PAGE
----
Linux, the open source technology, has traditionally made sense for cash-strapped businesses with huge expense problems and those that are already running lean and looking to save more. But researchers at Stamford, Conn.-based Gartner Inc. caution that a free operating system does not always add up to lower bills.
Gartner says that while Linux is a wise choice for more central computer servers, businesses might be better off keeping Redmond, Wash.-based Microsoft Corp.'s Windows on their workers' desktop machines.
The reason? Servers are often dedicated to performing a single function, but office PCs do a lot of things, including running custom, Windows-based applications. Those applications have to be rewritten, a potentially costly endeavor, if a business switches to Linux for desktop PCs.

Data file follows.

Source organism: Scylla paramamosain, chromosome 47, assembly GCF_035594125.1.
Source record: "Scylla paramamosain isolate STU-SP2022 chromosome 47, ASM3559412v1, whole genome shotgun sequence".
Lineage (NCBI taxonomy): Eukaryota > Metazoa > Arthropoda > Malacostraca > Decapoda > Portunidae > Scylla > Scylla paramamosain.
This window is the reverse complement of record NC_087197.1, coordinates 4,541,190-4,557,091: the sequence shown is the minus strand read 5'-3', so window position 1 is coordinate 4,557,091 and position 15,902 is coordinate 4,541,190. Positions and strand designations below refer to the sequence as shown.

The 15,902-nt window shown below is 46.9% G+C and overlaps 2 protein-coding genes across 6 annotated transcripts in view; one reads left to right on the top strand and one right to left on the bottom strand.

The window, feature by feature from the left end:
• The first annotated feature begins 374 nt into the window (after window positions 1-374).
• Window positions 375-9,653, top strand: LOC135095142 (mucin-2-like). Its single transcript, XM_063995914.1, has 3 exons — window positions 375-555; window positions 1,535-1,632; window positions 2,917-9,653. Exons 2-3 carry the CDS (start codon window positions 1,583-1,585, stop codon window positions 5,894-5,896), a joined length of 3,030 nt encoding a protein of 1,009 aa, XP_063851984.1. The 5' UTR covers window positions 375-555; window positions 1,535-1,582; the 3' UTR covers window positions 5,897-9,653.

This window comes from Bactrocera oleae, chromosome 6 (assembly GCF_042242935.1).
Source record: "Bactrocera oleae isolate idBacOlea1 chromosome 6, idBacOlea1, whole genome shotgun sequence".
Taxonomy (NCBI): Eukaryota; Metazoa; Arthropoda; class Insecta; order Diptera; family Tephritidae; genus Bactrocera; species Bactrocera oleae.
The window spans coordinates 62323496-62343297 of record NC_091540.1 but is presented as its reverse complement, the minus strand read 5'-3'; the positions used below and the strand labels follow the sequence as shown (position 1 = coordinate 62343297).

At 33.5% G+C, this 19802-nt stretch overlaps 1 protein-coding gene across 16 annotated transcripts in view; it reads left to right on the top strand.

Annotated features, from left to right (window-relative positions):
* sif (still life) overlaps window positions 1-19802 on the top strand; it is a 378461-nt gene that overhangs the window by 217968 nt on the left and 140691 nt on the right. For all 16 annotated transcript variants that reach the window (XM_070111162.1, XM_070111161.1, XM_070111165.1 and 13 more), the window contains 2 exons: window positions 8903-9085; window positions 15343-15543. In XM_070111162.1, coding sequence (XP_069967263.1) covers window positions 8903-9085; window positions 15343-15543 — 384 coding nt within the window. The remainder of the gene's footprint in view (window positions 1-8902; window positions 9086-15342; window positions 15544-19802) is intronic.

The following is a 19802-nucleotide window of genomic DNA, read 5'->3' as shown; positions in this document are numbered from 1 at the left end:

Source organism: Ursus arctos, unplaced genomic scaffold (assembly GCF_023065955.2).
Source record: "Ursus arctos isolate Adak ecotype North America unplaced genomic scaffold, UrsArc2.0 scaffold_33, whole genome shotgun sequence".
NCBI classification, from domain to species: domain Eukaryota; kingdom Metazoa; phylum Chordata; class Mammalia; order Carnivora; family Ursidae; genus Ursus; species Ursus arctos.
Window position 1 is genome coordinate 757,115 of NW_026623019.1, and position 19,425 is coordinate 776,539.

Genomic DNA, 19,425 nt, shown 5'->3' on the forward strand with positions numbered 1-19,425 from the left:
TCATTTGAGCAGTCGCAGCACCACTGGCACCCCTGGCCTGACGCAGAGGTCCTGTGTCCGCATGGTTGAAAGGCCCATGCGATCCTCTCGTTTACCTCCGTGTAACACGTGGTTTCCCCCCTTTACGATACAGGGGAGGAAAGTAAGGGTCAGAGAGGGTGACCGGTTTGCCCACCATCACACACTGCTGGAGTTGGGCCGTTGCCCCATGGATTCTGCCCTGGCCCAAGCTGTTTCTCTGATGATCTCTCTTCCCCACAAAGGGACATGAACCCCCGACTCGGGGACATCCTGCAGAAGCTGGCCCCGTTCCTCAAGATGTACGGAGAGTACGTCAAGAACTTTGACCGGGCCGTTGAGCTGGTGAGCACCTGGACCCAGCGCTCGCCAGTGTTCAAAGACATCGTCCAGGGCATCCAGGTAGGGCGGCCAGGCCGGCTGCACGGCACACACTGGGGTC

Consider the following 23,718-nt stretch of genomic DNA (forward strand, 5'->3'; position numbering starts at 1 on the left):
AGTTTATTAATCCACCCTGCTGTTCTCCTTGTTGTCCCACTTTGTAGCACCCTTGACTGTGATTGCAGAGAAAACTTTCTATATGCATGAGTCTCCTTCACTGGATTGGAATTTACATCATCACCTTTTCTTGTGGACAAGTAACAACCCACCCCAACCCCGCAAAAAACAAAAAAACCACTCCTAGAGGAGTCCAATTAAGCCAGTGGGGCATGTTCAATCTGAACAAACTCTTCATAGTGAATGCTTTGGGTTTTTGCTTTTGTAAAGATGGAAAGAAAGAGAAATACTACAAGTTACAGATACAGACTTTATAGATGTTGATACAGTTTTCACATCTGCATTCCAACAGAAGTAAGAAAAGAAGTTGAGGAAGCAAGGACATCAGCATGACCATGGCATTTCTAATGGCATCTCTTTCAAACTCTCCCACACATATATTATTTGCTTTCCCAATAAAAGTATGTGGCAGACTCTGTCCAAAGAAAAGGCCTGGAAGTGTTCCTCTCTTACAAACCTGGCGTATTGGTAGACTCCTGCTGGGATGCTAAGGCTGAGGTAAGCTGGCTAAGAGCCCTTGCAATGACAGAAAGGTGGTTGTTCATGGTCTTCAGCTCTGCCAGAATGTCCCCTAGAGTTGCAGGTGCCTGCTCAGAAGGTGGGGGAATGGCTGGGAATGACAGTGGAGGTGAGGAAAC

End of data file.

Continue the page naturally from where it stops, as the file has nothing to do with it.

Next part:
Gartner analyst Michael Silver says that many businesses are better off merely upgrading to newer editions of Windows, which tend to be more stable and crash less frequently-qualities Linux boasts, as well. Companies should opt for Linux mainly on desktops used for limited functions, such as data entry, Silver says.
For now, Linux is used in a small percentage of desktop computers worldwide.